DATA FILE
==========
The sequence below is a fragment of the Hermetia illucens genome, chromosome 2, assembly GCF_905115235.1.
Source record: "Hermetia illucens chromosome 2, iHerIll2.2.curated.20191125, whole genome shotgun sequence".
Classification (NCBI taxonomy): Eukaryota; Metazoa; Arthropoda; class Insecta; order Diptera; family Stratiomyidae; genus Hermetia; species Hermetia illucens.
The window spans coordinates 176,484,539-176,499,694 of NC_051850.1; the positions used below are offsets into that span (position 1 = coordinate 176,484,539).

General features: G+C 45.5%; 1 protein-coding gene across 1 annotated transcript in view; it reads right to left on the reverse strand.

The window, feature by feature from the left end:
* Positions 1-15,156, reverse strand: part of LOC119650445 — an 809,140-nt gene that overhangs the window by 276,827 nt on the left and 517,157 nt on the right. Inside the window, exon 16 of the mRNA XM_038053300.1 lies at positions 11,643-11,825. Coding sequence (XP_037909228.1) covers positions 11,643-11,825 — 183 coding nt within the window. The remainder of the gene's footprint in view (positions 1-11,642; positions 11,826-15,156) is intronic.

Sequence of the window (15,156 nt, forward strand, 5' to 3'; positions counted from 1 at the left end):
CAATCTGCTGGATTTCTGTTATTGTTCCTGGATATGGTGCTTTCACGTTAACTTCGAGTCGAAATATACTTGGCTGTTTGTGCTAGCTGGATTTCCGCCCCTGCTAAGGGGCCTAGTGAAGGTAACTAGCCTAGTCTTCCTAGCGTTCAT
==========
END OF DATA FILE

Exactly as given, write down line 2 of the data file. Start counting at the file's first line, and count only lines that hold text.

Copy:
Source record: "Hermetia illucens chromosome 2, iHerIll2.2.curated.20191125, whole genome shotgun sequence".